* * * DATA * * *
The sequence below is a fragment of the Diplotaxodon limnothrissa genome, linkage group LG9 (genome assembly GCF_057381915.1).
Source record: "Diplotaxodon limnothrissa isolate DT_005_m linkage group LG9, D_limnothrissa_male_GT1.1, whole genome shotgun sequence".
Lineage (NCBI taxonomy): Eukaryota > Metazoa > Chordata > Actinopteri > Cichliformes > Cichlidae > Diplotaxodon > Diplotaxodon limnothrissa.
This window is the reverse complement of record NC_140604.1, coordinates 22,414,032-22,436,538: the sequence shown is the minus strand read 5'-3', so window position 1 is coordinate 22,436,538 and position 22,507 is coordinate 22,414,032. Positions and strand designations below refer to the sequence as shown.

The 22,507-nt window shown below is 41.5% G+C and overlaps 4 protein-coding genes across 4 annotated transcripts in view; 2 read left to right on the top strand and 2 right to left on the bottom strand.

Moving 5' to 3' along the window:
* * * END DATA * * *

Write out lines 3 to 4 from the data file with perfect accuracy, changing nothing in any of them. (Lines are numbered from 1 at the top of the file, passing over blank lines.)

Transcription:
Lineage (NCBI taxonomy): Eukaryota > Metazoa > Chordata > Actinopteri > Cichliformes > Cichlidae > Diplotaxodon > Diplotaxodon limnothrissa.
This window is the reverse complement of record NC_140604.1, coordinates 22,414,032-22,436,538: the sequence shown is the minus strand read 5'-3', so window position 1 is coordinate 22,436,538 and position 22,507 is coordinate 22,414,032. Positions and strand designations below refer to the sequence as shown.